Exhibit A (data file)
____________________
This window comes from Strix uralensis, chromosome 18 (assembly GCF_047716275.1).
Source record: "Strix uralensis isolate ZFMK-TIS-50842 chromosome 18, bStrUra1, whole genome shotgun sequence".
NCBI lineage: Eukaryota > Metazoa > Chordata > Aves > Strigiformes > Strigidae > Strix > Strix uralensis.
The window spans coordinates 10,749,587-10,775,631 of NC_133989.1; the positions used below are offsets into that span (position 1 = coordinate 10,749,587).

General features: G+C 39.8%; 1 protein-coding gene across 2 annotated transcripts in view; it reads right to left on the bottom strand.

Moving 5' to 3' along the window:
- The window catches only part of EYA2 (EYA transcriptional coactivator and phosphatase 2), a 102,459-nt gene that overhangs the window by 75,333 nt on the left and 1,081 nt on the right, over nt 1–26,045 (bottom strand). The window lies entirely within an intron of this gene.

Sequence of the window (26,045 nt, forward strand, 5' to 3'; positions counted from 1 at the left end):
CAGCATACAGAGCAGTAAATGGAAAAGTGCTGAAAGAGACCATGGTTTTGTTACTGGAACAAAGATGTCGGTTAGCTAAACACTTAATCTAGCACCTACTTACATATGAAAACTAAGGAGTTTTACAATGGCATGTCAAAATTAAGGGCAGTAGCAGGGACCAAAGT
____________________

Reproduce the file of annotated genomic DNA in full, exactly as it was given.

This window comes from Strix uralensis, chromosome 18 (assembly GCF_047716275.1).
Source record: "Strix uralensis isolate ZFMK-TIS-50842 chromosome 18, bStrUra1, whole genome shotgun sequence".
NCBI lineage: Eukaryota > Metazoa > Chordata > Aves > Strigiformes > Strigidae > Strix > Strix uralensis.
The window spans coordinates 10,749,587-10,775,631 of NC_133989.1; the positions used below are offsets into that span (position 1 = coordinate 10,749,587).

General features: G+C 39.8%; 1 protein-coding gene across 2 annotated transcripts in view; it reads right to left on the bottom strand.

Moving 5' to 3' along the window:
- The window catches only part of EYA2 (EYA transcriptional coactivator and phosphatase 2), a 102,459-nt gene that overhangs the window by 75,333 nt on the left and 1,081 nt on the right, over nt 1–26,045 (bottom strand). The window lies entirely within an intron of this gene.

Sequence of the window (26,045 nt, forward strand, 5' to 3'; positions counted from 1 at the left end):
CAGCATACAGAGCAGTAAATGGAAAAGTGCTGAAAGAGACCATGGTTTTGTTACTGGAACAAAGATGTCGGTTAGCTAAACACTTAATCTAGCACCTACTTACATATGAAAACTAAGGAGTTTTACAATGGCATGTCAAAATTAAGGGCAGTAGCAGGGACCAAAGT